Availability of materials and manufacturing: “China now makes a fifth of the world’s manufactured goods. There is a ready source of supply for various components, parts and necessary materials.China is also home to thousands of industrial parks thanks to investment by not only the Chinese government but also foreign direct investment by Western firms.Shanghai and Guangzhou are known manufacturing hubs and have some of the heaviest investment and infrastructure along with some of the largest work forces in the country. Special Economic Zones created by the PRC have attractive tax incentives for FDI and are given more independence on international trade and economic activities,” says Alexander.
China innovation and investment: “China’s skill levels have vastly improved; China is now focusing more on innovation and creative manufacturing practices. Also, with labor increases comes increased capital investment in the form of automation—something that used to be last resort if a task or function could be completed manually,” he says.
Ideal product development: “China continues to be an ideal partner for new product developers and innovators. While labor costs have increased over the past five years,China’s productivity has increased tenfold.China offers the flexibility required to take on a variety of new projects and with lower minimum order quantities,” Alexander notes. “There is a steady supply chain for materials and different manufacturing services and China continues to invest in technology, facilities, and innovation. While China may not be suitable for some manufacturing due to increasing freight costs and currency fluctuations, every project must be carefully weighed and evaluated on its own merit.”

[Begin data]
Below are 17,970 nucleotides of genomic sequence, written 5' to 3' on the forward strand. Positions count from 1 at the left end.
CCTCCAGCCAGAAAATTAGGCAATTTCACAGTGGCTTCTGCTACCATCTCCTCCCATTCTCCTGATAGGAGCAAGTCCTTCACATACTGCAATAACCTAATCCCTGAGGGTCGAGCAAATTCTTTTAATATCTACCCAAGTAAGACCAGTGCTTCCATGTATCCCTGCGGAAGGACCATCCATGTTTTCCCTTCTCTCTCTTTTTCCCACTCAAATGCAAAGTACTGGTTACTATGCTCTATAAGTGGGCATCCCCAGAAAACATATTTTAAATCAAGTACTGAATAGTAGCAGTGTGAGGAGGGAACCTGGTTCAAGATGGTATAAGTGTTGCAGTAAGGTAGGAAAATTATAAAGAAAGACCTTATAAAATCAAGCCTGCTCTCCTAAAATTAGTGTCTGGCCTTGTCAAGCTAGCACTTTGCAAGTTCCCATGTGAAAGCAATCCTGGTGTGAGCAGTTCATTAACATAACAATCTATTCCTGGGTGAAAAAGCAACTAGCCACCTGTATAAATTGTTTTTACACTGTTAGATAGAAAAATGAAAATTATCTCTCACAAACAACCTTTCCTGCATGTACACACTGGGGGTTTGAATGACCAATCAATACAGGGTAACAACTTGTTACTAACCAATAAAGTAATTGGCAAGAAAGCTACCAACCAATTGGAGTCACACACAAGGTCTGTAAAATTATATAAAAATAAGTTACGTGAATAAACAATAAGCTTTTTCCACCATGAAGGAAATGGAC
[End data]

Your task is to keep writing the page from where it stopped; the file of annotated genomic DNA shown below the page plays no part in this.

Alexander says that business will need to look for additional checks and balances in the evolution of China’s new political process. “As technology has provided enhanced views of what freer societies enjoy, there will be an increased movement to protect the interests of a broader number of China’s citizens. If such an evolution is met with resistance, there may be more chaos in the next ten years,” he says.
Adriána Lajdová, a translator with professional relations in translation and localization agencies in China, says that China will be the superpower of industry in producing and developing. But, “The Chinese government must better address the localization of human troubles and issues, especially the demand of people for higher salaries, better competencies, and rights,” she says. “I think that investors and Western companies will look into the rights and conditions of workers, and demand customization for their needs.”